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Re: Network diagnostics

Barmar, are you aware of SYS:NETWORK;CHAOS-PERF.LISP?  It has some
performance tests that are useful.   (Under separate cover, I'll send
you some code that I have that sits on top of this.  The Chaos testing
stuff is a lot better than my feeble attempts at doing ICMP echoes.)  If
your question is regarding sending vs receiving, this should help.

As I recall it is possible to put the interface into promiscuous mode but I
don't know of any code that would use it.

Most of my problems on our net tend to be with intermittent problems that
are very hard to track down.  I've put a TDR on the net but the net is
relatively clean.  The problems tend to be a transceiver goes bad (we still have
some old level 1 vampires from the Dandelion days) or when the I/O on the
computer is having problems (eg, I/O board on Lispms but the same type of
problem has occurred on Suns).

We have done some of our own wiring of transceiver cables and, once, the
person who did it didn't pay attention to the way the pairs were
supposed to go (ie, they weren't paired).  We then had a machine that
could talk to some hosts but not to others.

Some of our most recent problems have been when we had someone running Prolog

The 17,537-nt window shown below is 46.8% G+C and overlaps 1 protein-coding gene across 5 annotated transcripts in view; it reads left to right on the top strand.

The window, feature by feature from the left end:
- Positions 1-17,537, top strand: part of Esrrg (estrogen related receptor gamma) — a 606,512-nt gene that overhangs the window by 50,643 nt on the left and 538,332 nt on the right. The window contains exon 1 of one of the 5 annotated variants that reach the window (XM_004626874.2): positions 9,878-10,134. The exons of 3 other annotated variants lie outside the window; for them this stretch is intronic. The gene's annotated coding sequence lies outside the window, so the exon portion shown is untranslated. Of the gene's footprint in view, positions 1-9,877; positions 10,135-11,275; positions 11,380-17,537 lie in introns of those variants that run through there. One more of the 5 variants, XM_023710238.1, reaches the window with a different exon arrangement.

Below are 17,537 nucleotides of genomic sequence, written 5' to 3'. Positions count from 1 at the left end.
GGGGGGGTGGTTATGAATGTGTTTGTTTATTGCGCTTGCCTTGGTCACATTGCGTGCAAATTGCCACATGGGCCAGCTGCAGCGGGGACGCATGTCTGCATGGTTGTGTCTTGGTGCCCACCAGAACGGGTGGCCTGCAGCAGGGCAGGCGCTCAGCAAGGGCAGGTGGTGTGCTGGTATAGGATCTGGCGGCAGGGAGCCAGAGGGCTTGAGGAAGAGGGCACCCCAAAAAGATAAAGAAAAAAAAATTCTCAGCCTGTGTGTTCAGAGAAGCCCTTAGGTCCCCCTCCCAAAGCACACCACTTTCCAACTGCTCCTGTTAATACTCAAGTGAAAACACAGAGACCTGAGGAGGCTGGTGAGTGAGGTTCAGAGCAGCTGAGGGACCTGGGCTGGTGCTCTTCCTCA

on a Sun.  The machine wound up thrashing and was using 40% of the bandwidth
of the net.  As soon as there was any more load, the number of collisions and
bad packets shot up.  (eg, if we sprayed from one Sun to another.)  The initial
symptoms of this problem were Suns saying their transceivers were jammed.
I also run a background process on my lispm that watches various system
parameters including number of collision and bad packets (I'm on a 3600 so
the statistics include all the packets, not just those to my machine).  That
started complaining.  Then the problem would go away when we tried to track it
down.  It happened just after noon one day, then again after 5PM, then again
the next day at similar times.  That's when I realized it was probably someone
doing something rather than a hardware failure.

Our usual way of tracking down intermittent hardware problems is to bisect the
net repeatedly.  (Hmmm... Some of our multiport transceivers have LOOPBACK
switches.  That's probably a good way to isolate them.)  However some of the
problems tend to disappear when the net is broken and then reassembled (with
a section missing).